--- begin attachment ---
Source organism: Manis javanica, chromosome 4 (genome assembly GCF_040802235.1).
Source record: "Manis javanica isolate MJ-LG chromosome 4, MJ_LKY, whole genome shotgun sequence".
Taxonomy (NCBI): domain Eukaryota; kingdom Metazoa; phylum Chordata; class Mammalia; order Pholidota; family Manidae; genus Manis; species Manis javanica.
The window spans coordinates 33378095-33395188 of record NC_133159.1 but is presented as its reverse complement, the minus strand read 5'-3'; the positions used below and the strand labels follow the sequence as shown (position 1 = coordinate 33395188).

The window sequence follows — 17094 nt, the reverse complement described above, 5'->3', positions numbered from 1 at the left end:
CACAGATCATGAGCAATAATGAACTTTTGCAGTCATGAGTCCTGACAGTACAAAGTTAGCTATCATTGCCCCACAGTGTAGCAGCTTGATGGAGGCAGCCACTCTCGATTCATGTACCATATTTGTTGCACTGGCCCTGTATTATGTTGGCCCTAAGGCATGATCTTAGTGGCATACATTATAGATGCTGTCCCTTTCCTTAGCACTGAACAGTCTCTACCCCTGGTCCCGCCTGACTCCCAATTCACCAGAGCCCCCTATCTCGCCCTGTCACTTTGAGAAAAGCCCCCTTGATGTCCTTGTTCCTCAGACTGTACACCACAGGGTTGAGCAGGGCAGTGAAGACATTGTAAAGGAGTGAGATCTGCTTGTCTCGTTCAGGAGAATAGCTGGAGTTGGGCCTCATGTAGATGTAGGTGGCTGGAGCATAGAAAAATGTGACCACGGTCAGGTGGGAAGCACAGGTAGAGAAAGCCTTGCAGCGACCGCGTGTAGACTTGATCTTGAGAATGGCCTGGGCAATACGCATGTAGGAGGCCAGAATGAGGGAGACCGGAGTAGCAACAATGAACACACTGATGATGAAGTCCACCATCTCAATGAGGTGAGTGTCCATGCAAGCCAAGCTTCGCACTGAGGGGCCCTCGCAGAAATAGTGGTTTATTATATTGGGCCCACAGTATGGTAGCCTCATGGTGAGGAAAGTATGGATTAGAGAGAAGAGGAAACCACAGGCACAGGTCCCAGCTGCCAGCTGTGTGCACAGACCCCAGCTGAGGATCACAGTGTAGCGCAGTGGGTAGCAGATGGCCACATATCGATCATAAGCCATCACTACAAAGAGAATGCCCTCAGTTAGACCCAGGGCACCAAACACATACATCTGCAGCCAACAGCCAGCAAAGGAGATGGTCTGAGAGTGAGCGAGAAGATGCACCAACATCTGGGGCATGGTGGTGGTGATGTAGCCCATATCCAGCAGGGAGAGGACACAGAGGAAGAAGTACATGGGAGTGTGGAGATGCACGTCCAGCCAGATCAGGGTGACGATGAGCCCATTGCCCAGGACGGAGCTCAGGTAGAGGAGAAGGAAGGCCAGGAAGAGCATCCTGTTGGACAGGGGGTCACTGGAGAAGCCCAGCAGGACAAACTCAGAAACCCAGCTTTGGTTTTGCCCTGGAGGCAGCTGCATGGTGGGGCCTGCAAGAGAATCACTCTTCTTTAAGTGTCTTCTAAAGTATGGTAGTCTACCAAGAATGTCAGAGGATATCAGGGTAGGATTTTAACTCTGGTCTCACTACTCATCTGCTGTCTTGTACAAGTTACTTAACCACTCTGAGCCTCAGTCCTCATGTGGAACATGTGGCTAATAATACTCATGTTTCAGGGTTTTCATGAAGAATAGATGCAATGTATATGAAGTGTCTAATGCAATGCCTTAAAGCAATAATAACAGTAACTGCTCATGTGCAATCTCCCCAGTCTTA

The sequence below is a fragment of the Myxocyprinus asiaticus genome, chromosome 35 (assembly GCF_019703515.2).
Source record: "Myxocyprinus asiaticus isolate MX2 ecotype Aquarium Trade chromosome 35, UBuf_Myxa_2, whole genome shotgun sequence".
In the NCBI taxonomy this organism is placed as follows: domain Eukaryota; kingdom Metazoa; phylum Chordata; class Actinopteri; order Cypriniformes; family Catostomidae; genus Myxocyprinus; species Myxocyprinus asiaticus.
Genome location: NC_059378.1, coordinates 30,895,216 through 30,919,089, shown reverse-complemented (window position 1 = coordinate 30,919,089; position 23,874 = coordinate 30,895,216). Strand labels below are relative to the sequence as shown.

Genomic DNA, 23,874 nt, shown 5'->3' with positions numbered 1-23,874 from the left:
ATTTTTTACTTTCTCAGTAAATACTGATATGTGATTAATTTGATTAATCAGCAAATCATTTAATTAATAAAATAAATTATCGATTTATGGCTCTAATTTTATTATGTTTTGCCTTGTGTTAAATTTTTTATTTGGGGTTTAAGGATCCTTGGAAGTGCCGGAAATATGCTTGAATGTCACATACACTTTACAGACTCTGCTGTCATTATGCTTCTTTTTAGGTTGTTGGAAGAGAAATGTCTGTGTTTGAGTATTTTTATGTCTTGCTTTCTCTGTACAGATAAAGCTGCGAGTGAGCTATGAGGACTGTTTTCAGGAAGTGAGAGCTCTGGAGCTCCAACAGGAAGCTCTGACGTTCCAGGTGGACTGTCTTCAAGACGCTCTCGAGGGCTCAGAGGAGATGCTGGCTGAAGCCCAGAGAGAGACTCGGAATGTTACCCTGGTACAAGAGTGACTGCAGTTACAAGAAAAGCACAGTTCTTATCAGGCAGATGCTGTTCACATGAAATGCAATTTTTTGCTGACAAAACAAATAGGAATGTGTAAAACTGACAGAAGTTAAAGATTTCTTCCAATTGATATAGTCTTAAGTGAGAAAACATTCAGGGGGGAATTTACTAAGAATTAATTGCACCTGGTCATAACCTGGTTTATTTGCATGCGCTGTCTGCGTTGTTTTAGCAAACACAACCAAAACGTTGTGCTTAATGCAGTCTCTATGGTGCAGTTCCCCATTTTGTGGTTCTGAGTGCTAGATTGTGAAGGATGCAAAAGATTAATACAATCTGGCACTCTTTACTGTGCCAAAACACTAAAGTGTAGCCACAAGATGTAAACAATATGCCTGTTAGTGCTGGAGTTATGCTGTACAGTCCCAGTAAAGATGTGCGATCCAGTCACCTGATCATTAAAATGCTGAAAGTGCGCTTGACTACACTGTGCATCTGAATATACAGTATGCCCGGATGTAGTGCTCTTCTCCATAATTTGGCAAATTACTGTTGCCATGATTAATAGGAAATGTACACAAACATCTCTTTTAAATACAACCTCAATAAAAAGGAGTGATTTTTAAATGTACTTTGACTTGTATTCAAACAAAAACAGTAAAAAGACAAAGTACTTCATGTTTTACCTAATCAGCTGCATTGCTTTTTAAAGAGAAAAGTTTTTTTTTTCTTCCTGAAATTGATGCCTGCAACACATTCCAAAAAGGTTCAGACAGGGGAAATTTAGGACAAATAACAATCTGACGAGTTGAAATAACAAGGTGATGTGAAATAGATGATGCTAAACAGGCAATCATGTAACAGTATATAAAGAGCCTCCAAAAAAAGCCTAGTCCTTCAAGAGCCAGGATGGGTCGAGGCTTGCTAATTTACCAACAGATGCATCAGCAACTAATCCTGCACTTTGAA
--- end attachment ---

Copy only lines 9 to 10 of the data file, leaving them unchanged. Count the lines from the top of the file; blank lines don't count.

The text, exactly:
In the NCBI taxonomy this organism is placed as follows: domain Eukaryota; kingdom Metazoa; phylum Chordata; class Actinopteri; order Cypriniformes; family Catostomidae; genus Myxocyprinus; species Myxocyprinus asiaticus.
Genome location: NC_059378.1, coordinates 30,895,216 through 30,919,089, shown reverse-complemented (window position 1 = coordinate 30,919,089; position 23,874 = coordinate 30,895,216). Strand labels below are relative to the sequence as shown.